Patrick Hayman


Born in London in 1915, Patrick Hayman was an English artist who worked in a variety of media including painting, drawing and three-dimensional constructions as well as poetry. He moved to New Zealand at the age of 19 and it was only then that he began to paint after being inspired by a long, contemplative walk on the South Island. He also became associated with a group of young artists who developed New Zealand's first indigenous Modernism. 

He returned to England in 1947 and became part of the burgeoning post-war art scene in Cornwall, which included an involvement with the prevalent St Ives Group. From 1958 to 1963 he edited The Painter and Sculptor, a quarterly magazine of the arts that fervently promoted humanistic figurative art.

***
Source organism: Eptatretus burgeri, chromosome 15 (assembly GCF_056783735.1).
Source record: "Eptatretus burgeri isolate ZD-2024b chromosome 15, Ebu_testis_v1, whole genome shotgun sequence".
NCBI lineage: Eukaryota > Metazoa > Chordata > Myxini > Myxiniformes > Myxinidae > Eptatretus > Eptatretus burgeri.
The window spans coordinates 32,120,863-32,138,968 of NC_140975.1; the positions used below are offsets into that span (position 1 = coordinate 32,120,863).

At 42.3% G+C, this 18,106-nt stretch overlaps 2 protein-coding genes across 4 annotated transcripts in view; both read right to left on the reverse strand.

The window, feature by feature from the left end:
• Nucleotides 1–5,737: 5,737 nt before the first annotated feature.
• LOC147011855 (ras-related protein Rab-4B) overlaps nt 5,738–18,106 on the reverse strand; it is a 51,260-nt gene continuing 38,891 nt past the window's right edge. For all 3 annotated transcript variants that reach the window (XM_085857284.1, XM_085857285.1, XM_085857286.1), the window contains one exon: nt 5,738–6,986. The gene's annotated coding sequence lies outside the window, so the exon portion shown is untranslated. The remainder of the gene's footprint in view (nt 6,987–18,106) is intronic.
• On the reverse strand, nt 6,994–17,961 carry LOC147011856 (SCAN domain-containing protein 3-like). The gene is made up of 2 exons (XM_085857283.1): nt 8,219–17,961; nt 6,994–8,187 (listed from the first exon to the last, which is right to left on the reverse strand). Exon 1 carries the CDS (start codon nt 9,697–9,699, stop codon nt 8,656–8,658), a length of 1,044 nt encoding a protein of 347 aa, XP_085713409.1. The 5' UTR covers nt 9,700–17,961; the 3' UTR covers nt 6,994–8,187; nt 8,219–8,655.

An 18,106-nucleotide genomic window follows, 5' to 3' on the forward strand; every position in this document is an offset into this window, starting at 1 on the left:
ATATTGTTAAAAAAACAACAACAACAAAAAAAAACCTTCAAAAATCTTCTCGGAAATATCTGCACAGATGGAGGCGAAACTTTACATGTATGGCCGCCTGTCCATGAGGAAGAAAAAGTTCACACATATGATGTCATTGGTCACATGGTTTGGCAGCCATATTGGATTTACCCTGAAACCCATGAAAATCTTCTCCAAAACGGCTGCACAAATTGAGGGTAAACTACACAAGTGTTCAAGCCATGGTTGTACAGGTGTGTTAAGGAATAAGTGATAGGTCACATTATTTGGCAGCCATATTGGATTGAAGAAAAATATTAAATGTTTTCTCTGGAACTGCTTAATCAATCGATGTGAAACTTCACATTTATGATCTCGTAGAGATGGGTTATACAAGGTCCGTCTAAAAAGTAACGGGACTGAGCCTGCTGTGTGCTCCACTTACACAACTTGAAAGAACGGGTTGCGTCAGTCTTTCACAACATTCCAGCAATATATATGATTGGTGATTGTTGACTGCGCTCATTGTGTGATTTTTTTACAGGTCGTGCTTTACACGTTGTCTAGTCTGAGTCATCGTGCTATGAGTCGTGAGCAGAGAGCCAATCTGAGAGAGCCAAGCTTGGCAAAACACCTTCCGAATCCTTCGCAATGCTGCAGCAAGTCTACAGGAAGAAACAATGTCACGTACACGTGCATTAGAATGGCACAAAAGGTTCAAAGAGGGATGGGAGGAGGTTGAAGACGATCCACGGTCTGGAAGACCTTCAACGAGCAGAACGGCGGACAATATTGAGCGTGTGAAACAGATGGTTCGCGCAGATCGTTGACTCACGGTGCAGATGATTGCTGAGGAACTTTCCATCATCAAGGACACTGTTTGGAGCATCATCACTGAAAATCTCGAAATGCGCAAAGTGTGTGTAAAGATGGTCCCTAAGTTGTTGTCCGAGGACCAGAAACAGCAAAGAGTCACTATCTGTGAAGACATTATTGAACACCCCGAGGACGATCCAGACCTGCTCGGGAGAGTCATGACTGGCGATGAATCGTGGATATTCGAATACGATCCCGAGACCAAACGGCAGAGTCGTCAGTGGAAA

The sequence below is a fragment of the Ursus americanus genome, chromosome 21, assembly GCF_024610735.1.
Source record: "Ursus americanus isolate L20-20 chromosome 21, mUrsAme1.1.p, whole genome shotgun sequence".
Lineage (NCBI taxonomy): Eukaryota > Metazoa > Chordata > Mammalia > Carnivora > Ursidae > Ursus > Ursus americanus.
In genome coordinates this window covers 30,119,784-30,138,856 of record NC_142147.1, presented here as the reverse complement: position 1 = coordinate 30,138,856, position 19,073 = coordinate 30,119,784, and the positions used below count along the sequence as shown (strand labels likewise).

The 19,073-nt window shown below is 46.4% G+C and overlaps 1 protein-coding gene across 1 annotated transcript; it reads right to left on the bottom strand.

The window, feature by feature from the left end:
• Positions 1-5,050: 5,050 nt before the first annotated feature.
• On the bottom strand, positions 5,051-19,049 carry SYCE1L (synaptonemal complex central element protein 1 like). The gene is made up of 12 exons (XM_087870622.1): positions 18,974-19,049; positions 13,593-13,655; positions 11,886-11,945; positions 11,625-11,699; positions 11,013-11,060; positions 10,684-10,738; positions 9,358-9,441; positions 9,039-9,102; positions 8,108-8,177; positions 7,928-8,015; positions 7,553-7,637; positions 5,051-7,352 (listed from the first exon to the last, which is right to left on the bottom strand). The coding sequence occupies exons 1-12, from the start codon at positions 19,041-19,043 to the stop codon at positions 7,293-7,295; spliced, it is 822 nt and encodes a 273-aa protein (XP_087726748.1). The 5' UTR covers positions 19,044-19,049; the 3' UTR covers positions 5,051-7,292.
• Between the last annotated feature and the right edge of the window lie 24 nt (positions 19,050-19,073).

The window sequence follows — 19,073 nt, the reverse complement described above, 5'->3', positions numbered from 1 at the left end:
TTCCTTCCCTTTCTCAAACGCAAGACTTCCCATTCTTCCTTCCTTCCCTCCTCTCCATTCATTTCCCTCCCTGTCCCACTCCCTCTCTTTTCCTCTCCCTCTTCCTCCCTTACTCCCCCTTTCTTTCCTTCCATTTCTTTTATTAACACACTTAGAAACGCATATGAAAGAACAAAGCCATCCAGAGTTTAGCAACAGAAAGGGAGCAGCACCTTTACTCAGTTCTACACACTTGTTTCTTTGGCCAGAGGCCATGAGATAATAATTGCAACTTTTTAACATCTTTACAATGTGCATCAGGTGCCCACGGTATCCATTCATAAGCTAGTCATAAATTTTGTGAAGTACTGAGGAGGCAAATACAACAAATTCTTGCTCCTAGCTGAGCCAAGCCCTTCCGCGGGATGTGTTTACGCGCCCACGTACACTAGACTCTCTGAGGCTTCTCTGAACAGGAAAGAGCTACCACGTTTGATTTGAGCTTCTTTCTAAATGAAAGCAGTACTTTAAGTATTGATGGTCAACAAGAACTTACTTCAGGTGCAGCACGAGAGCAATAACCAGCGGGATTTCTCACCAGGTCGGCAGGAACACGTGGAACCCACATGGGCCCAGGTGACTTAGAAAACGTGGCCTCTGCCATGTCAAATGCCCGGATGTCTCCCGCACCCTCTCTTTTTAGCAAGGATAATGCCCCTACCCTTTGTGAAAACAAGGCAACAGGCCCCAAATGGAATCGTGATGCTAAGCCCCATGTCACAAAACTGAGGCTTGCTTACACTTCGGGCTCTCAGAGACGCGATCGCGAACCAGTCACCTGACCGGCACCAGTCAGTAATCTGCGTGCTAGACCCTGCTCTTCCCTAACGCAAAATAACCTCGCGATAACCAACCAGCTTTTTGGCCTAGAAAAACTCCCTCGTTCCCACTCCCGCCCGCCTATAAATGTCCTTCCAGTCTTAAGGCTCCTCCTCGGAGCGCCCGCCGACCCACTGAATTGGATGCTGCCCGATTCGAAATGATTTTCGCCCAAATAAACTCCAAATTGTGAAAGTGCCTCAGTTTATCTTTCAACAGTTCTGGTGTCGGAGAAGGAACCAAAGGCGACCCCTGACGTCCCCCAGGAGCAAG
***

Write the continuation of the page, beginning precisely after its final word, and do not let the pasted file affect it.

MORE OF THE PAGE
Hayman’s painting style, informed as it was by literary, historical, religious and mythological stories, was quite removed from traditional models. He often worked on several pictures over a period of time – adding, forming, changing and over-painting, finally achieving a luminous, textured surface. He was an admirer of Marc Chagall, Edvard Munch, as well as Alfred Wallis. He also felt an artistic kinship with Oceanic artists and Byzantine icon painters. 

Hayman was the subject of an exhibition of recent work at the Whitechapel Art Gallery in 1973, and in 1990 the Arts Council of Great Britain organised a large-scale retrospective, which toured the UK. His work is held in many public collections, including the Arts Council, Ben Uri Gallery & Museum, and Tate. 

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Patrick Hayman

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